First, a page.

In 1969, the Apollo 11 crew planted six U.S. flags in the surface of the moon, a gesture more symbolic than literal, as a reminder to anyone who followed that America, and not Russia and its competing space program, made it there first.
That’s a tough one. Dressing up as your favorite superhero, celebrity or sports star. Getting an endless supply of chocolate to help fuel a night full of running door to door. Not to mention the stockpile of sweets kids can gather in just one night.
The months seem to zip by faster and faster with each passing year. I suppose that’s inevitable as we get bogged down with life — work deadlines, social commitments, running kids around town.
Every year, the holiday season comes at just the right time for Alaskans. Sunlight is sparse, temperatures are dropping and the chore of scraping ice off our windshield and windows seems never-ending. But it’s also the time of year we spend with family, friends and loved ones. Attending parties. Enjoying the last couple long weekends before a new year starts.
I remember one holiday season I was looking for fun presents to give to my family. I wanted the search to be easy, unlike my search for that perfect “season’s greetings” card that had to please everyone on my list.
It’s the issue that never ends. It just goes on and on again. And the longer it continues, the more it impacts the McDonald Center. The controversy concerning what slice of the capital budget will fund the much-debated indoor tennis court facility failed to reach a consensus at the Dec. 2 Anchorage Assembly meeting.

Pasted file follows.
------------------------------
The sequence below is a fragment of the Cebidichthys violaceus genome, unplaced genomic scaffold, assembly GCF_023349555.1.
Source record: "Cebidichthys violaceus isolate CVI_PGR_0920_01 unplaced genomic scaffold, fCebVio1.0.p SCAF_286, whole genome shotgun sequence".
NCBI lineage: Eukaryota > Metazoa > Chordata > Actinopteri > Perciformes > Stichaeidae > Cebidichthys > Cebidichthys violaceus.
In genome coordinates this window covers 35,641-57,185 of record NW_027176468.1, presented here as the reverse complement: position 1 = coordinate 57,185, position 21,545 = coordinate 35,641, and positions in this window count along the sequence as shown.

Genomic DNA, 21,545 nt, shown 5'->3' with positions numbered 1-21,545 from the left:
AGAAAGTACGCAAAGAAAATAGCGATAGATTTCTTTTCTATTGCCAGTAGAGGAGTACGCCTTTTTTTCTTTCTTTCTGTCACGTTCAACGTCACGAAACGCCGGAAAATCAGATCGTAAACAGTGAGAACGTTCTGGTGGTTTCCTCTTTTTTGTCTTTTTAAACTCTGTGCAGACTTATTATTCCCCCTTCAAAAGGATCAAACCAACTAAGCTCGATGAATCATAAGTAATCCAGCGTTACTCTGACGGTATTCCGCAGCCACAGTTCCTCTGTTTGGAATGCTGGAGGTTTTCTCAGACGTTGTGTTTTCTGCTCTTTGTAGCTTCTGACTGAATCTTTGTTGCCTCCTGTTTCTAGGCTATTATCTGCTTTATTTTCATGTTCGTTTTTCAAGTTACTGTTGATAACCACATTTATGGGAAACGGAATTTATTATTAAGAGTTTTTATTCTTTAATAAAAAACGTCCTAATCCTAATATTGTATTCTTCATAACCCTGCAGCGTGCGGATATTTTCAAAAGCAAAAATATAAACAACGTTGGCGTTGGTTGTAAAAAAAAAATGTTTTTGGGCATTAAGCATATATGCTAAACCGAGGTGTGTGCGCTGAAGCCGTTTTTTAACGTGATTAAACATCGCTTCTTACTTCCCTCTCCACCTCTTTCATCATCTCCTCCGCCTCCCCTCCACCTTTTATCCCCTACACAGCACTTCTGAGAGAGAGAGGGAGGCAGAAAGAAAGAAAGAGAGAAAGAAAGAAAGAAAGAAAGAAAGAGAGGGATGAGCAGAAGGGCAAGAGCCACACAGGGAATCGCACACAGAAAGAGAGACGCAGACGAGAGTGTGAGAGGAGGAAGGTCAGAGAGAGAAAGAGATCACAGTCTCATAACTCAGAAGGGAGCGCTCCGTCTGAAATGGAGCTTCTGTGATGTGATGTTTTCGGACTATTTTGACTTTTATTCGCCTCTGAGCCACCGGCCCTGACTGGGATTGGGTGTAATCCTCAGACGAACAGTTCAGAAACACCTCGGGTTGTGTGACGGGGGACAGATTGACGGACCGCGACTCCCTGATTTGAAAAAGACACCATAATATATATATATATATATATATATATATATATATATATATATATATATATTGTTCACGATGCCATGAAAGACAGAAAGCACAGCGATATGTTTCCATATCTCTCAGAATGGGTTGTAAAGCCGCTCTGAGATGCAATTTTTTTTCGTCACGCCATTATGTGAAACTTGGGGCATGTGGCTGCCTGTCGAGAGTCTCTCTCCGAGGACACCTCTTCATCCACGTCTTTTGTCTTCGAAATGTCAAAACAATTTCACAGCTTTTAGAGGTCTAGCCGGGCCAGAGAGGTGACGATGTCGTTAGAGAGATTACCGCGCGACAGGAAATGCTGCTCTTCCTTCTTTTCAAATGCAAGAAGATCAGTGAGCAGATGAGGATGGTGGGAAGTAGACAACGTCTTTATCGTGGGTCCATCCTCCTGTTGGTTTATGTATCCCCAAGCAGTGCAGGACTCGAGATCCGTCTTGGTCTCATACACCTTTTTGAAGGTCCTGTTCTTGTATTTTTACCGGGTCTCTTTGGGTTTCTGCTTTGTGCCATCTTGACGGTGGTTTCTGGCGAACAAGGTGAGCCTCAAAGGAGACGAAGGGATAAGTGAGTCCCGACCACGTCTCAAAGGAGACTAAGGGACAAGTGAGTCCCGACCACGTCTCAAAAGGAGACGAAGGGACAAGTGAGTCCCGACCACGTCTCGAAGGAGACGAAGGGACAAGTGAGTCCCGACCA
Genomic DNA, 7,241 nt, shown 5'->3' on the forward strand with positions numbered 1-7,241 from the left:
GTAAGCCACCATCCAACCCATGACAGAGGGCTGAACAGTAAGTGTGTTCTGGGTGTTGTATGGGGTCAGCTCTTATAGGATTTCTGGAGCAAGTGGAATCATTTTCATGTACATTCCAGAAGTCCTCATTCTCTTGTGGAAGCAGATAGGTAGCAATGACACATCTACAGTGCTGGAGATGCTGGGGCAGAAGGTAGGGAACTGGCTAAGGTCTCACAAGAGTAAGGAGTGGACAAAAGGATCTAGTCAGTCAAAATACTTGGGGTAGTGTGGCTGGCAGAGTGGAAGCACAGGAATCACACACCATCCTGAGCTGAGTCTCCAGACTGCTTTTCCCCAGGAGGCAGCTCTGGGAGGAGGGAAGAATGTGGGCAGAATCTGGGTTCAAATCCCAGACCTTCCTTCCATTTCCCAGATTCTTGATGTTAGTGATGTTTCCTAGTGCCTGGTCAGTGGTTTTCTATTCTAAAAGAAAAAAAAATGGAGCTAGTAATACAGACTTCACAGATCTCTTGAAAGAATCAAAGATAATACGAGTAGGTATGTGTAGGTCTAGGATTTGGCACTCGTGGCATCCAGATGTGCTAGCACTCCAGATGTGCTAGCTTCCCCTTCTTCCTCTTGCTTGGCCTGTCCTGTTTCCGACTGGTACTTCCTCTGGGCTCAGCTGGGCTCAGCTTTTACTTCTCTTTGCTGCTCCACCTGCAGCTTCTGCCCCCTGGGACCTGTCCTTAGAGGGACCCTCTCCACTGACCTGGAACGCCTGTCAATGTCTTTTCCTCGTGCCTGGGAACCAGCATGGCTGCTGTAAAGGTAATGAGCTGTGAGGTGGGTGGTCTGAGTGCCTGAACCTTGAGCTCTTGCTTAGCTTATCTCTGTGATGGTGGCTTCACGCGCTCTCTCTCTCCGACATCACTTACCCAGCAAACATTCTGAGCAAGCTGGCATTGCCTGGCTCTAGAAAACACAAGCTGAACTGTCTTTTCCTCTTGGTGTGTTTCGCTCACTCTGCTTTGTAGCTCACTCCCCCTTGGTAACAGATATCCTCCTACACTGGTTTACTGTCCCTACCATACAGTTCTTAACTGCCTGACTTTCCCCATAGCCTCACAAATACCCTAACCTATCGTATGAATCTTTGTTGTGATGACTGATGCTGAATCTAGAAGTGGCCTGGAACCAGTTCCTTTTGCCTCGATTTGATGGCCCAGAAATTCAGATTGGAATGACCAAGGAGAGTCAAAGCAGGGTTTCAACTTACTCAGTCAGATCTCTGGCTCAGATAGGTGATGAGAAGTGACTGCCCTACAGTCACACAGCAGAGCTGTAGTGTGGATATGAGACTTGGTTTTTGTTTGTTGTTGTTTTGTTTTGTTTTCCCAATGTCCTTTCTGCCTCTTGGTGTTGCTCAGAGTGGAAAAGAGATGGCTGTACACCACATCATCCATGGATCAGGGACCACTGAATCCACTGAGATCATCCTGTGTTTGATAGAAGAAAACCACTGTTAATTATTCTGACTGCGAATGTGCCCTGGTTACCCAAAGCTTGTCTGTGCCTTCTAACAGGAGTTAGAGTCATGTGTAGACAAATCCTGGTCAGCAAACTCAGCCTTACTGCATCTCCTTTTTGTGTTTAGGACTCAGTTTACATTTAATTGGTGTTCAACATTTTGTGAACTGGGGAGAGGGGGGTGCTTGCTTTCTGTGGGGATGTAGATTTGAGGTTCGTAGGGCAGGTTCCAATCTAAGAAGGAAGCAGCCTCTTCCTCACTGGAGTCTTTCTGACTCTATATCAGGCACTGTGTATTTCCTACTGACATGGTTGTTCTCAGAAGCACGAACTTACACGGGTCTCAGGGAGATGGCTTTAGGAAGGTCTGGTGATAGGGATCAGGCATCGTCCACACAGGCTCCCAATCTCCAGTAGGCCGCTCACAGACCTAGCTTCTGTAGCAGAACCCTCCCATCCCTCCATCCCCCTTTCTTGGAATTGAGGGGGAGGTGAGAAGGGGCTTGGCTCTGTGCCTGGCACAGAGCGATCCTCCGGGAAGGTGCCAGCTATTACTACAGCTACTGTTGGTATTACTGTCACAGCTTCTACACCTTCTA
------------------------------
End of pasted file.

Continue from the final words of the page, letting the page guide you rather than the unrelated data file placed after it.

The recent power play being used by Anchorage Mayor Dan Sullivan is leaving Eagle River’s hockey community shorthanded. It’s no secret the aging Municipal ice rinks — the McDonald Center included — are in need of upgrades. All four are between 30 and 40 years old. For a rink, that’s well past the average lifespan of 20 to 25 years, according to Mac manager Reid McDonald.
This week, you’ll see a new byline in the pages of the Chugiak-Eagle River Star. Cinthia Ritchie recently joined our team, and we couldn’t be more thrilled to have her.
Gov. Sean Parnell’s decision not to expand Medicaid and not accept millions of federal dollars to pay for it is shortsighted. His decision in 2010 to join with other Republican governors to overturn the federal Affordable Care Act (ACA) was a money-wasting effort when the Supreme Court refused to find the ACA unconstitutional. In early 2011, Parnell refused to set up a statewide marketplace that would provide thousands of Alaskans easy access to affordable health insurance. Fortunately, the federal government will help Alaskans get that coverage anyway and for Alaskan women, this is critically important.